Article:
Friday, April 8, 2011

Mortiis - The Song of a Long Forgotten Ghost

It is a brave step to make an hour long demo consisting of only a handful of different riffs. One is at first captivated by the strange atmosphere that erupts from these such simplistic melodies. It seems to be continually trudging onward to someplace unknown. A person unfamiliar with the work will be immediately shocked by how often these few riffs repeat themselves, but after one has listened to it several times in its entirety, it instead becomes a meditation upon lost ruins and misty visions. It will quickly fade from one's immediate perceptions, as the listener drifts into a trance.

The low quality of the tape and sloppy playing both contribute to the feeling that this song truly is both ghostly and forgotten. It seems that Mortiis somehow predicted even so far back that this work would be just the mysterious prize a curious dreamer would be most excited to find in his search through obscure music. It something wholly inaccessible to the common listener, both in terms of discovering and listening, and yet for those who are patient and willing to get lost in the strange hypnotic reverie, the reward is an experience of something both magical and horrific.

The ghost is no doubt from an age lost to both our world and our myths. The ghost would not wander about the ugly places of the day-to-day; like all ghosts it would avoid living humans, except for those brave enough to enter the crumbling ruins of the tower, the darkness beneath which the ghost haunts eternally. And perhaps, to that poor soul who ventures into such a cold and decaying place, the ghost will whisper secrets, so quietly that he wouldn't be sure whether it was the voice of that forgotten spirit, or the steadily waning sanity of the dreamer who shivers in the dreary tomb.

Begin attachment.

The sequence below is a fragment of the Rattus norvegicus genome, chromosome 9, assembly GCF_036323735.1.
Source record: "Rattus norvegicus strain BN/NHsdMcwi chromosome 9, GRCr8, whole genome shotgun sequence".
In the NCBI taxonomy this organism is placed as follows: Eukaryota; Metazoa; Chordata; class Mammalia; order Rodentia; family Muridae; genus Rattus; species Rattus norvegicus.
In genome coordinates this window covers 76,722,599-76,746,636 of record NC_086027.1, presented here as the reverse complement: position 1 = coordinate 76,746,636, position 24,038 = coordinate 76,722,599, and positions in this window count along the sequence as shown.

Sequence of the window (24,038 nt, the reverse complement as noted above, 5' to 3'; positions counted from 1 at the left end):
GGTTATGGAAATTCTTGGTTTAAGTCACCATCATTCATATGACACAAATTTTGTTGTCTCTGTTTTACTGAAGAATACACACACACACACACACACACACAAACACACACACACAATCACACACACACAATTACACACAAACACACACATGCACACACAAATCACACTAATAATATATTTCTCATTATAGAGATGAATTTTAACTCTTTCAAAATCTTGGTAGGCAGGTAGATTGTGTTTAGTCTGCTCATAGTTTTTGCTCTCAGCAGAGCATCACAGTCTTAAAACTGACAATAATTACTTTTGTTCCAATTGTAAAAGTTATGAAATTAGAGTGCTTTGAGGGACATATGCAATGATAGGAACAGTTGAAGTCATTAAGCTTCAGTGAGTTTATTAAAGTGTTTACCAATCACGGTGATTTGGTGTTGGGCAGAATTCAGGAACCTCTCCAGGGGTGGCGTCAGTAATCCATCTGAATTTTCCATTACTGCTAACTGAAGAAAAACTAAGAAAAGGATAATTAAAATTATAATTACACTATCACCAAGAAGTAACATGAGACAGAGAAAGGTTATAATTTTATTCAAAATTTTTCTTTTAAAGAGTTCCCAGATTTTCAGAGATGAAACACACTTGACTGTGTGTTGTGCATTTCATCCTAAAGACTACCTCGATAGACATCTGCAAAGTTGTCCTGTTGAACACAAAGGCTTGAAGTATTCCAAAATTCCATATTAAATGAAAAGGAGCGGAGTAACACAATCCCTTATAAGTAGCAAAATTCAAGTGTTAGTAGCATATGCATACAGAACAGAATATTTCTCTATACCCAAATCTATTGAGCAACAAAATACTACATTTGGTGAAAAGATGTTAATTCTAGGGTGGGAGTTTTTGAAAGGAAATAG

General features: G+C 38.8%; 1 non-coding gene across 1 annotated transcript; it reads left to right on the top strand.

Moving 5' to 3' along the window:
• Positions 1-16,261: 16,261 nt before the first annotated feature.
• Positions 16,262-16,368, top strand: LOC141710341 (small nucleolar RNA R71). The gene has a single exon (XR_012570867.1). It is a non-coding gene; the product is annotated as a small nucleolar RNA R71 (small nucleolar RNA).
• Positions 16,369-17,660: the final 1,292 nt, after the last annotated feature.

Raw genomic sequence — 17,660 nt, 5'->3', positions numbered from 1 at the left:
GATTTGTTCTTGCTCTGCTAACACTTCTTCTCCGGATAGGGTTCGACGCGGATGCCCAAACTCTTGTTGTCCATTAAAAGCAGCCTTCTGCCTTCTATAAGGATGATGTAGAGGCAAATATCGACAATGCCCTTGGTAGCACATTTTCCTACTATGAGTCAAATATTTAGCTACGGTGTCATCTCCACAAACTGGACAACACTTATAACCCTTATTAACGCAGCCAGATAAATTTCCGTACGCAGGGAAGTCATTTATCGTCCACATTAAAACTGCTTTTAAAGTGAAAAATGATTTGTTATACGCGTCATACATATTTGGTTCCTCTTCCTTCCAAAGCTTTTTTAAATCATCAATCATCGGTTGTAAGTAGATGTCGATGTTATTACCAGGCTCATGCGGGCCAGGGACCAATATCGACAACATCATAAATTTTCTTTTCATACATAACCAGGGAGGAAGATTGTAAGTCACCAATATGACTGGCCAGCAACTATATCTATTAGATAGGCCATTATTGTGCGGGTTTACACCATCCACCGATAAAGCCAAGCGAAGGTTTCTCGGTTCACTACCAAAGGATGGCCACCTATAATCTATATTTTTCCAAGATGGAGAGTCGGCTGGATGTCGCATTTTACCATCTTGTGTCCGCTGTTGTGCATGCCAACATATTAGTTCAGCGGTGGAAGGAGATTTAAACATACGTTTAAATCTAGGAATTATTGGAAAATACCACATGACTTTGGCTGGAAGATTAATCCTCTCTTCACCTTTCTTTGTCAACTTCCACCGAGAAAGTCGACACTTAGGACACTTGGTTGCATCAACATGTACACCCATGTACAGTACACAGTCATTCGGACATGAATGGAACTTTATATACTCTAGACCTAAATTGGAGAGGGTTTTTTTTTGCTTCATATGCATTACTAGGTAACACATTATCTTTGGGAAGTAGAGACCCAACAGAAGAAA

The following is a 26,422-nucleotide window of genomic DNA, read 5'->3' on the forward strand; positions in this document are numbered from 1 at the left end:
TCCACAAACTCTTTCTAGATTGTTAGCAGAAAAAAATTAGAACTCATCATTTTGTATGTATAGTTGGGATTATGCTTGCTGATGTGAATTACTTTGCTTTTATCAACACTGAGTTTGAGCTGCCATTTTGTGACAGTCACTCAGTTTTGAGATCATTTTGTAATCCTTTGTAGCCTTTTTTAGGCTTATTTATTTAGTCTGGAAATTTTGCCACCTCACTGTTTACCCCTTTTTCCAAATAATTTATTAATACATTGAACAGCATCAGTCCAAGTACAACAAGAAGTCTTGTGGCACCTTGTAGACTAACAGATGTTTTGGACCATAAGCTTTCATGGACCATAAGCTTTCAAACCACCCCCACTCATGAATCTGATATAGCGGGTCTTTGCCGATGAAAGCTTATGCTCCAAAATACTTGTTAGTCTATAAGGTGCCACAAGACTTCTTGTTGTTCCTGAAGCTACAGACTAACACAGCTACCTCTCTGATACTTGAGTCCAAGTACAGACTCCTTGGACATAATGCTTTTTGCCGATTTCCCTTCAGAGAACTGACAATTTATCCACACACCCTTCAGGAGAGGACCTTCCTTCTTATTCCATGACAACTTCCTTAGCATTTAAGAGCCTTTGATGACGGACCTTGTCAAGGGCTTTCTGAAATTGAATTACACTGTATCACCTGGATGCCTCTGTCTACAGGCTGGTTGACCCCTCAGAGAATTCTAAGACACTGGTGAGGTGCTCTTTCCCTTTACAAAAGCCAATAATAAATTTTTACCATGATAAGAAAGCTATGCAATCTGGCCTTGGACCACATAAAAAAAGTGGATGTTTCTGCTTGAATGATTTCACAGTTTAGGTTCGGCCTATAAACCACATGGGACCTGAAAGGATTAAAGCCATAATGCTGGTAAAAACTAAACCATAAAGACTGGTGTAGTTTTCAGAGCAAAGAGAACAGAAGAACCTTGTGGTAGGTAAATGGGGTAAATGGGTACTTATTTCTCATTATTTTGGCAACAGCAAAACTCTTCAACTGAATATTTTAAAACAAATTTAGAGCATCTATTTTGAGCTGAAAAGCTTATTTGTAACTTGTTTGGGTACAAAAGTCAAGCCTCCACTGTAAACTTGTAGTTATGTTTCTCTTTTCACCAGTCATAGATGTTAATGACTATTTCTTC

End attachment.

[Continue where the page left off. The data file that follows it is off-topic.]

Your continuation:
What might be the secrets of the ghost? Perhaps it whispers of the weird magic it used to wield in the life that it's not sure it ever lived, or perhaps it whispers of how that tower was rotting long before it arrived, already filled with forgotten spirits that have since faded to nothing but a fleeting scent on the air... or perhaps it whispers of the black and endless horrors that lie beyond that crumbling stone wall, the madness that no curious dreamer ever predicts, until it is too late and they are consumed by the despair of the infinite abyss.

This is the true way of dungeon synth, an ancient place of darkness in which dreamers choose to sit and meditate, that they might get but a vague taste of that elusive something that is somehow so far beyond mere art, and always seems to get a little further from grasp the closer one gets to it. I encourage none to listen to this song, to visit the haunted ruins of the Long Forgotten Ghost. This is a place of despair, and if one adjusts to it and begins to feel a bond with that ghost whose songs are so mysterious and so distant from the stuff of life, then one will find that before long it is they that eternally haunt that musty crypt.


  1. I listened to this today and was completely blown away. I've heard dungeon synth before (Depressive Silence for the most part) and this was just a completely trance inducing experienced that completely immersed me in my own little world deep below the earth alone in a faintly torch-lit, stone corridor.

    1. I'm glad you liked it. It's one of the most challenging dungeon synth works, in my opinion, and certainly not the best of the genre, but it's rewarding in a way quite unlike anything else.

  2. Fantastic, both the music and your interpretation. I've had "Keiser av..." on rotation for a while but never tried Mortiis' demo until now. It is truly entrancing in a bleak way, something for those special moments when the stars are right.

  3. Great way describing it. Absolutely a master piece for us diggers